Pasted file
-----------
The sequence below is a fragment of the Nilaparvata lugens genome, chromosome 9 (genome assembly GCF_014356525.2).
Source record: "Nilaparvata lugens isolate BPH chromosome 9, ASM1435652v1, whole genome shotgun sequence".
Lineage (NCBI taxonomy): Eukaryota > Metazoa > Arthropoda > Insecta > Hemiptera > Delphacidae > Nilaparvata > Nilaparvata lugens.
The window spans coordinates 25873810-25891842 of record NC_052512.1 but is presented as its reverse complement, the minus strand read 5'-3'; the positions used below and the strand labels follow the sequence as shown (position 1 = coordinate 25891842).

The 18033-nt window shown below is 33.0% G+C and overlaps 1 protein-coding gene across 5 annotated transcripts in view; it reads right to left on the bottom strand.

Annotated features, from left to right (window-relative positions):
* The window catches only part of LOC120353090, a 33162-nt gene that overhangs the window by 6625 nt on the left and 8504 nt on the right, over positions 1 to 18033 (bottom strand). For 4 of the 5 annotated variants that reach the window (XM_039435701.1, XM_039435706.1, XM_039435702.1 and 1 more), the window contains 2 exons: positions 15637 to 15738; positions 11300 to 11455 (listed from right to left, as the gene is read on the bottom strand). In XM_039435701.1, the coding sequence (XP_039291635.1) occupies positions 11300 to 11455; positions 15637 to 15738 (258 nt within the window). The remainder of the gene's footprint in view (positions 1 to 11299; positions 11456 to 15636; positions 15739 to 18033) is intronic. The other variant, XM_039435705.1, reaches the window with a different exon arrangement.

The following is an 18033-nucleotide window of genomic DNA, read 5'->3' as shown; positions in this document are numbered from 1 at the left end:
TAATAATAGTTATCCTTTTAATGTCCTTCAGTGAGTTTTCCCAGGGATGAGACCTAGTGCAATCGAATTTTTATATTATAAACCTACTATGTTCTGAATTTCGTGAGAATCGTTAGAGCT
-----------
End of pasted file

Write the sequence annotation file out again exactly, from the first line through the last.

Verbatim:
The sequence below is a fragment of the Nilaparvata lugens genome, chromosome 9 (genome assembly GCF_014356525.2).
Source record: "Nilaparvata lugens isolate BPH chromosome 9, ASM1435652v1, whole genome shotgun sequence".
Lineage (NCBI taxonomy): Eukaryota > Metazoa > Arthropoda > Insecta > Hemiptera > Delphacidae > Nilaparvata > Nilaparvata lugens.
The window spans coordinates 25873810-25891842 of record NC_052512.1 but is presented as its reverse complement, the minus strand read 5'-3'; the positions used below and the strand labels follow the sequence as shown (position 1 = coordinate 25891842).

The 18033-nt window shown below is 33.0% G+C and overlaps 1 protein-coding gene across 5 annotated transcripts in view; it reads right to left on the bottom strand.

Annotated features, from left to right (window-relative positions):
* The window catches only part of LOC120353090, a 33162-nt gene that overhangs the window by 6625 nt on the left and 8504 nt on the right, over positions 1 to 18033 (bottom strand). For 4 of the 5 annotated variants that reach the window (XM_039435701.1, XM_039435706.1, XM_039435702.1 and 1 more), the window contains 2 exons: positions 15637 to 15738; positions 11300 to 11455 (listed from right to left, as the gene is read on the bottom strand). In XM_039435701.1, the coding sequence (XP_039291635.1) occupies positions 11300 to 11455; positions 15637 to 15738 (258 nt within the window). The remainder of the gene's footprint in view (positions 1 to 11299; positions 11456 to 15636; positions 15739 to 18033) is intronic. The other variant, XM_039435705.1, reaches the window with a different exon arrangement.

The following is an 18033-nucleotide window of genomic DNA, read 5'->3' as shown; positions in this document are numbered from 1 at the left end:
TAATAATAGTTATCCTTTTAATGTCCTTCAGTGAGTTTTCCCAGGGATGAGACCTAGTGCAATCGAATTTTTATATTATAAACCTACTATGTTCTGAATTTCGTGAGAATCGTTAGAGCT